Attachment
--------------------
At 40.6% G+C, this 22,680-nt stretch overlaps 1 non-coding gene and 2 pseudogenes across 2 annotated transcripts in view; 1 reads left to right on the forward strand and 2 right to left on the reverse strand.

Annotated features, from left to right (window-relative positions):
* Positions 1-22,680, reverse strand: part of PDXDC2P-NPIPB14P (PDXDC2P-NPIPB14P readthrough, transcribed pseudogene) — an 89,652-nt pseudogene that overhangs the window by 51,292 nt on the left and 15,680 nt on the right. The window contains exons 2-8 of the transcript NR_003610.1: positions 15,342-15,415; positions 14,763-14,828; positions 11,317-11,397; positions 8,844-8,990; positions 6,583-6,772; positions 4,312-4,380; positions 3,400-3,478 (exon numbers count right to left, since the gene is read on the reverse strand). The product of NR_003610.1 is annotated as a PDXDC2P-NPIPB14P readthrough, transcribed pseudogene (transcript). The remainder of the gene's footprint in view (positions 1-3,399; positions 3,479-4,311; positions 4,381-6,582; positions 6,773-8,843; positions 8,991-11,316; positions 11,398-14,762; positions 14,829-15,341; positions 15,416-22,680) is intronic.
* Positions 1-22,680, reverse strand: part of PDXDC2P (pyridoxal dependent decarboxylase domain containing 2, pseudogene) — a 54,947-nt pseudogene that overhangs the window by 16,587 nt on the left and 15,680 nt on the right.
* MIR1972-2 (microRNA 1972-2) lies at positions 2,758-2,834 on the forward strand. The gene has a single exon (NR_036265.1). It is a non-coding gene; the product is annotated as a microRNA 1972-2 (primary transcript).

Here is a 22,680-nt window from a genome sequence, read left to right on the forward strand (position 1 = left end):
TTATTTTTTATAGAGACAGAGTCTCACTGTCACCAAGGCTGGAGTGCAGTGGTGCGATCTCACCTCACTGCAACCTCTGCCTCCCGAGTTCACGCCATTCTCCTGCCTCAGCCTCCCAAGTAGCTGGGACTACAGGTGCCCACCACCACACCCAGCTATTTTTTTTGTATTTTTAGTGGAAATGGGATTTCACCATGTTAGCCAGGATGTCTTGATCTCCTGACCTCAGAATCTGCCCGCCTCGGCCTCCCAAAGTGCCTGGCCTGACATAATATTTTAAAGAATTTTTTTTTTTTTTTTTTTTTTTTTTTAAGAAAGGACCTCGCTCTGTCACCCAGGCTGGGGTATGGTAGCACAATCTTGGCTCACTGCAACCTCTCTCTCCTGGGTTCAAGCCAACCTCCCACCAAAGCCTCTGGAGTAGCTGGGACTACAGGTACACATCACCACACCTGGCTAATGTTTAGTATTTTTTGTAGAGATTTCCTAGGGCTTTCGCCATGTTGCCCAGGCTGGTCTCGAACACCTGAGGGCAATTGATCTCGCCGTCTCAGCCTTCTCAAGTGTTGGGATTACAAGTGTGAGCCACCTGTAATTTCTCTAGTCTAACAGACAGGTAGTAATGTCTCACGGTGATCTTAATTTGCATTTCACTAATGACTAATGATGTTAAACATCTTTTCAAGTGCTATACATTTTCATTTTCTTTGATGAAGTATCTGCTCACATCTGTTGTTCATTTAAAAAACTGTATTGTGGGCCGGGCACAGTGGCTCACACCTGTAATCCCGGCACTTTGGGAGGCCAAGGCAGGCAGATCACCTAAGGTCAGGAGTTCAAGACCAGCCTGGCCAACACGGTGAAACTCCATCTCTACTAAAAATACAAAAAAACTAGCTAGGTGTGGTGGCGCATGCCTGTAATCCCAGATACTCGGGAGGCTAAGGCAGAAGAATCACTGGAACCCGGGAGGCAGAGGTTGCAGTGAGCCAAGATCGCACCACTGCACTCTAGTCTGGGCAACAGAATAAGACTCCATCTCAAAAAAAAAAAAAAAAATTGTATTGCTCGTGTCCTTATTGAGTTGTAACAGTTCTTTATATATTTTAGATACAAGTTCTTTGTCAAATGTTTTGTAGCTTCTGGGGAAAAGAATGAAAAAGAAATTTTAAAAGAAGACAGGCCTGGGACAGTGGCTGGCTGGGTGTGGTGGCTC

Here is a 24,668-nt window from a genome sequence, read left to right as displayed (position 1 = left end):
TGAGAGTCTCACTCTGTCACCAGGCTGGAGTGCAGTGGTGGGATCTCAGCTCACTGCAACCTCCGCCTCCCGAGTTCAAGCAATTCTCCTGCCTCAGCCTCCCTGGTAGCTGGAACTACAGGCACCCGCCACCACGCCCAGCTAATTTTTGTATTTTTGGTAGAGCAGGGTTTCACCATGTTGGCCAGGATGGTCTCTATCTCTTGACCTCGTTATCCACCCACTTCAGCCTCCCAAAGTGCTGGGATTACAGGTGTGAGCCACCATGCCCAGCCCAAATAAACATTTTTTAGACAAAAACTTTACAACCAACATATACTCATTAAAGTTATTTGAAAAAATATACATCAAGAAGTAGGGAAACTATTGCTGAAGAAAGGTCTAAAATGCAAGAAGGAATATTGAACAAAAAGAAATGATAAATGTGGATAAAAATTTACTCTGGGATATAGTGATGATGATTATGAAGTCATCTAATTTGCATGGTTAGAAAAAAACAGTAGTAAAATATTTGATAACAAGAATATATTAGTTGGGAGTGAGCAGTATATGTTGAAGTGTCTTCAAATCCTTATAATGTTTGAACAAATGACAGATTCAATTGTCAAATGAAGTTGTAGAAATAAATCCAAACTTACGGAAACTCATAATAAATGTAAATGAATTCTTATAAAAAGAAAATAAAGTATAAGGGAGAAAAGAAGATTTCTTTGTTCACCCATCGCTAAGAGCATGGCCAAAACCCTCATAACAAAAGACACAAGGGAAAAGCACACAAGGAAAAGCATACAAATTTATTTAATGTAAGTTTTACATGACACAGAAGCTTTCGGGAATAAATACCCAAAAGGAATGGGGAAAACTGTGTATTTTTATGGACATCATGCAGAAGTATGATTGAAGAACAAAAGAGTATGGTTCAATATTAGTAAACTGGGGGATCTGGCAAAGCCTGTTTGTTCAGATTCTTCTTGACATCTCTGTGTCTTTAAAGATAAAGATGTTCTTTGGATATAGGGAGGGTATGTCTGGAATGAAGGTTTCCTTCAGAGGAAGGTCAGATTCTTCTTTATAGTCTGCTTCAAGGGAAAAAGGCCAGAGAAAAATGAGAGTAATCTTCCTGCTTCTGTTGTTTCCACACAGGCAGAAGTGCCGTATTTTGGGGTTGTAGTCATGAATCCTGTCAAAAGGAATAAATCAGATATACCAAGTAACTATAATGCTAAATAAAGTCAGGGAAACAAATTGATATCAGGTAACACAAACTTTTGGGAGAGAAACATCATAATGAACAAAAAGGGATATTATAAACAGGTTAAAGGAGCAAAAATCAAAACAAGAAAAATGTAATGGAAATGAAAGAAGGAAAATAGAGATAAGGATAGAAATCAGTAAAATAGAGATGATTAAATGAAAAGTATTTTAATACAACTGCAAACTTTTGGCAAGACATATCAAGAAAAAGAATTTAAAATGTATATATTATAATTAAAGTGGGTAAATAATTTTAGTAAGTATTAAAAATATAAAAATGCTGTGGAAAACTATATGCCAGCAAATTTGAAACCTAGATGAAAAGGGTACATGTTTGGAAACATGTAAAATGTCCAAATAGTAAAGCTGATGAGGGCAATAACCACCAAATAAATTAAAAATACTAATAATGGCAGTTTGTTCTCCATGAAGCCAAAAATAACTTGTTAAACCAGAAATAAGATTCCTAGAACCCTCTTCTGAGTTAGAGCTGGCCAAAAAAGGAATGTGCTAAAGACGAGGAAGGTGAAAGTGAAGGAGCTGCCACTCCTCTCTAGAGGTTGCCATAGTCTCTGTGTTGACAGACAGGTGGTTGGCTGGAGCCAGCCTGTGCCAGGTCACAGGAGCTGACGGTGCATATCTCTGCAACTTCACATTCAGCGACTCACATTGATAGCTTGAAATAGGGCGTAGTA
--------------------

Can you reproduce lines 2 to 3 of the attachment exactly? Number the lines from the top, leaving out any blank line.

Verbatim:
Annotated features, from left to right (window-relative positions):
* Positions 1-22,680, reverse strand: part of PDXDC2P-NPIPB14P (PDXDC2P-NPIPB14P readthrough, transcribed pseudogene) — an 89,652-nt pseudogene that overhangs the window by 51,292 nt on the left and 15,680 nt on the right. The window contains exons 2-8 of the transcript NR_003610.1: positions 15,342-15,415; positions 14,763-14,828; positions 11,317-11,397; positions 8,844-8,990; positions 6,583-6,772; positions 4,312-4,380; positions 3,400-3,478 (exon numbers count right to left, since the gene is read on the reverse strand). The product of NR_003610.1 is annotated as a PDXDC2P-NPIPB14P readthrough, transcribed pseudogene (transcript). The remainder of the gene's footprint in view (positions 1-3,399; positions 3,479-4,311; positions 4,381-6,582; positions 6,773-8,843; positions 8,991-11,316; positions 11,398-14,762; positions 14,829-15,341; positions 15,416-22,680) is intronic.